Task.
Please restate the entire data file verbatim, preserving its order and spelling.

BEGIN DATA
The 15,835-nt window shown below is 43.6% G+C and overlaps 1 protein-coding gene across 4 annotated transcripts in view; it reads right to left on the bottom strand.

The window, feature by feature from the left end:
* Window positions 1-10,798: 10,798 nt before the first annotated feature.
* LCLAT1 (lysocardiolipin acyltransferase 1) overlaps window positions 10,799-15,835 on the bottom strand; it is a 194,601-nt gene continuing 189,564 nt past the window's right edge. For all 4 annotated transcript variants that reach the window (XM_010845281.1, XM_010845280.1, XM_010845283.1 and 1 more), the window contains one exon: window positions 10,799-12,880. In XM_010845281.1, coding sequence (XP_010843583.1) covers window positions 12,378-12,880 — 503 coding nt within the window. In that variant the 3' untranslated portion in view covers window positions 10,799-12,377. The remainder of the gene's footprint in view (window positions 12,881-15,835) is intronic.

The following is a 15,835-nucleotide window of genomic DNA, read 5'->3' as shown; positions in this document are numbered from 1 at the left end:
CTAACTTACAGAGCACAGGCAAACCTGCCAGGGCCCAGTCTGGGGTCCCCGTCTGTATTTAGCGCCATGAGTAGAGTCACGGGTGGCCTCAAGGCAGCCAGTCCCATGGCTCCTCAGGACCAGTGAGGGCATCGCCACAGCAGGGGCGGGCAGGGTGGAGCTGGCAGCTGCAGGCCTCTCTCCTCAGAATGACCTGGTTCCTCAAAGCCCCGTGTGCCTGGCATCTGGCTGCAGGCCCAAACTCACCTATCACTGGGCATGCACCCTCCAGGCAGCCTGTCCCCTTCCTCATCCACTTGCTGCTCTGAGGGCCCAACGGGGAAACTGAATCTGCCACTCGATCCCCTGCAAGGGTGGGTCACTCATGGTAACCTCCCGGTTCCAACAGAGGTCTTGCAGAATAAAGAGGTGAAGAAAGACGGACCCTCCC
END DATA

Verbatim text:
The 15,835-nt window shown below is 43.6% G+C and overlaps 1 protein-coding gene across 4 annotated transcripts in view; it reads right to left on the bottom strand.

The window, feature by feature from the left end:
* Window positions 1-10,798: 10,798 nt before the first annotated feature.
* LCLAT1 (lysocardiolipin acyltransferase 1) overlaps window positions 10,799-15,835 on the bottom strand; it is a 194,601-nt gene continuing 189,564 nt past the window's right edge. For all 4 annotated transcript variants that reach the window (XM_010845281.1, XM_010845280.1, XM_010845283.1 and 1 more), the window contains one exon: window positions 10,799-12,880. In XM_010845281.1, coding sequence (XP_010843583.1) covers window positions 12,378-12,880 — 503 coding nt within the window. In that variant the 3' untranslated portion in view covers window positions 10,799-12,377. The remainder of the gene's footprint in view (window positions 12,881-15,835) is intronic.

The following is a 15,835-nucleotide window of genomic DNA, read 5'->3' as shown; positions in this document are numbered from 1 at the left end:
CTAACTTACAGAGCACAGGCAAACCTGCCAGGGCCCAGTCTGGGGTCCCCGTCTGTATTTAGCGCCATGAGTAGAGTCACGGGTGGCCTCAAGGCAGCCAGTCCCATGGCTCCTCAGGACCAGTGAGGGCATCGCCACAGCAGGGGCGGGCAGGGTGGAGCTGGCAGCTGCAGGCCTCTCTCCTCAGAATGACCTGGTTCCTCAAAGCCCCGTGTGCCTGGCATCTGGCTGCAGGCCCAAACTCACCTATCACTGGGCATGCACCCTCCAGGCAGCCTGTCCCCTTCCTCATCCACTTGCTGCTCTGAGGGCCCAACGGGGAAACTGAATCTGCCACTCGATCCCCTGCAAGGGTGGGTCACTCATGGTAACCTCCCGGTTCCAACAGAGGTCTTGCAGAATAAAGAGGTGAAGAAAGACGGACCCTCCC